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Baltimore Catechism (1891)
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A. Invocation means calling upon another for help or protection, particularly when we are in need or danger. It is used specially with regard to calling upon God or the saints, and hence it means prayer.
A. Another reason why we honor God by honoring the Saints is this: As we honor our country by honoring its heroes, so do we honor our religion by honoring its Saints. By honoring our religion we honor God, who taught it. Therefore, by honoring the Saints we honor God, for love of whom they became religious heroes in their faith.
A. The first commandment does not forbid us to pray to the Saints, because if we are allowed to ask the prayers of our fellow-creatures upon earth we should be allowed also to ask the prayers of our fellow-creatures in heaven. Moreover, the Saints must have an interest in our welfare, because whatever tends to make us good, tends also to the glory of God.
A. We do not slight God Himself by addressing our prayers to saints, but, on the contrary, show a greater respect for His majesty and sanctity, acknowledging, by our prayers to the saints, that we are unworthy to address Him for ourselves, and that we, therefore, ask His holy friends to obtain for us what we ourselves are not worthy to ask.
A. The following benefits are derived from the communion of saints: the faithful on earth assist one another by their prayers and good works, and they are aided by the intercession of the saints in Heaven, while both the saints in Heaven and the faithful on earth help the souls in Purgatory.
A. We can best honor the saints by imitating their virtues, and we shall learn their virtues from the written accounts of their lives. Among the Saints we shall find models for every age, condition or state of life.
A. The relics of the true Cross and relics of the thorns, nails, etc., used in the Passion are entitled to a very special veneration, and they have certain privileges with regard to their use and the manner of keeping them that other relics have not. A relic of the true Cross is never kept or carried with other relics.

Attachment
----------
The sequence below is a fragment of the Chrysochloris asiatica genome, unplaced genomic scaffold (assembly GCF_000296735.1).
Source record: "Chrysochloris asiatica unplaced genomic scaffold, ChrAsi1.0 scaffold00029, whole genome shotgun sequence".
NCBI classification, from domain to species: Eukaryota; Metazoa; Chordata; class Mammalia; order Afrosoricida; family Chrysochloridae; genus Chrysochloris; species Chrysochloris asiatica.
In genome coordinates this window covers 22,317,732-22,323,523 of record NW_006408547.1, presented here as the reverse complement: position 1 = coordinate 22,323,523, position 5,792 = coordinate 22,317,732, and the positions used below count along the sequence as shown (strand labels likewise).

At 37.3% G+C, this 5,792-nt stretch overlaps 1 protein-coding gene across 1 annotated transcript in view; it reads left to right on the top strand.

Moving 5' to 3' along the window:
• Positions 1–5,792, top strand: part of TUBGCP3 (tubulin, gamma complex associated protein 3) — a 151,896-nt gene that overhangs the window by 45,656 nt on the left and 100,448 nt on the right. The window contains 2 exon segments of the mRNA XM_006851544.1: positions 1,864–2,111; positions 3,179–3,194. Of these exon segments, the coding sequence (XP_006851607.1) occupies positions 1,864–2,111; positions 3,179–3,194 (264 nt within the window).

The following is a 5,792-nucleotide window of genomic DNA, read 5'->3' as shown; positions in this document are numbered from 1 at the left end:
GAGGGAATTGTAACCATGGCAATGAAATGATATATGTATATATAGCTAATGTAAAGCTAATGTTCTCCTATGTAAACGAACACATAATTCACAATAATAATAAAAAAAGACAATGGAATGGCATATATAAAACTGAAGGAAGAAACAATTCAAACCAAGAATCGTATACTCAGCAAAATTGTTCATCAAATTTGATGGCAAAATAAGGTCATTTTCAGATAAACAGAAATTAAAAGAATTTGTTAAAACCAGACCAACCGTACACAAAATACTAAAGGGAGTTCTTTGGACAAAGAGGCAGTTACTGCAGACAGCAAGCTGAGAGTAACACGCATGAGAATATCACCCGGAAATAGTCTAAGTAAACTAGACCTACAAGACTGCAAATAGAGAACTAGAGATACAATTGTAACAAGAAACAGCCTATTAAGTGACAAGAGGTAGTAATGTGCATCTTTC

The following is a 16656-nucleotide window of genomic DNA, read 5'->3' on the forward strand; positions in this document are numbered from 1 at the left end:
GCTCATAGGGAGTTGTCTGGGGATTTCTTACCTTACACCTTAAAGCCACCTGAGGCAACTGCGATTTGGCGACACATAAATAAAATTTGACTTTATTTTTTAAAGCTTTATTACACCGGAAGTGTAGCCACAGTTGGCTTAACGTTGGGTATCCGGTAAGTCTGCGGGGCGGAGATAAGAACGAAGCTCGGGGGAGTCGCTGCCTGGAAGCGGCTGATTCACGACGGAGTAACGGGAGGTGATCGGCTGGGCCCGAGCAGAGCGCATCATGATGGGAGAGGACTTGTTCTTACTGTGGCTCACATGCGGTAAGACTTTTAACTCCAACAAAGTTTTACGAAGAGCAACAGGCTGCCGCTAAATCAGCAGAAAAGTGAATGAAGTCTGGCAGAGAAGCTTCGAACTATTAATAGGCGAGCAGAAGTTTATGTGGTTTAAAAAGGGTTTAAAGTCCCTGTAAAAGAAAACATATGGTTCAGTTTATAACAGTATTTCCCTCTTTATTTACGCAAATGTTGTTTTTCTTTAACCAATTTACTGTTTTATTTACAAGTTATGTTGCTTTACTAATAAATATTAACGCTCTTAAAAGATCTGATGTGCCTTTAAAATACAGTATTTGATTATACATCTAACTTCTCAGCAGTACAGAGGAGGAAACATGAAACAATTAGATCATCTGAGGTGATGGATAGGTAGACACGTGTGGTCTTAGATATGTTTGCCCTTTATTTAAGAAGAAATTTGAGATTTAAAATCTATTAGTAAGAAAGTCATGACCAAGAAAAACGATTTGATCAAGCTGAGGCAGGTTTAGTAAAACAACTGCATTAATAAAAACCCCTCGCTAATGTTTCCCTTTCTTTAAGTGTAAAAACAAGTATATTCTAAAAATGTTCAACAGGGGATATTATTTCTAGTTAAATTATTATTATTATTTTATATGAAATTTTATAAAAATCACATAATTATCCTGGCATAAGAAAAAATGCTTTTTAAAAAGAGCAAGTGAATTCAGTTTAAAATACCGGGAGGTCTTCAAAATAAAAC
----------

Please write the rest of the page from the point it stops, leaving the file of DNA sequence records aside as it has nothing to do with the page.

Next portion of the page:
A. The Church permits us to give relics a veneration similar to that we give images. We do not venerate the relics for their own sake, but for the sake of the persons they represent. The souls of canonized saints are certainly in heaven, and we are certain that their bodies also will be there. Therefore, we may honor their bodies because they are to be glorified in heaven and were sanctified upon earth.
1. The canonization or beatification of the person whose relic we receive must be certain. 2. The relics are sent in sealed packets, that must be opened only by the bishop of the diocese to which the relics are sent, and each relic or packet must be accompanied by a document or written paper proving its genuineness. 3. The relics cannot be exposed for public veneration until the bishop examines them and pronounces them authentic; that is, that they are what they are claimed to be.
A. Before using any relic or giving it to another we should be certain that all the requirements of the Church concerning it have been fulfilled, and that the relic really is, as far as it is possible for any one to know, what we believe it to be.
A. God Himself has frequently honored relics by permitting miracles to be wrought through them. There is an example given in the Bible, in the IV Book of Kings, where it is related that a dead man was restored to life when his body touched the bones, that is, the relics of the holy prophet Eliseus.
A. The first Commandment does forbid the making of images if they are made to be adored as gods, but it does not forbid the making of them to put us in mind of Jesus Christ, His Blessed Mother, and the saints.
1. Because no one thinks it sinful to carve statues or make photographs or paintings of relatives or friends; 2. Because God Himself commanded the making of images for the temple after He had given the first commandment, and God never contradicts Himself.
A. We have, in this country, a civil custom similar to that of honoring pictures and images of saints, for, on Decoration or Memorial Day, patriotic citizens place flowers, flags, or emblems about the statues of our deceased civil heroes, to honor the persons these statues represent; for just as we can dishonor a man by abusing his image, so we can honor him by treating it with respect and reverence.
A. We pray before the crucifix and the images and relics of the saints because they enliven our devotion by exciting pious affections and desires, and by reminding us of Christ and of the saints, that we may imitate their virtues.
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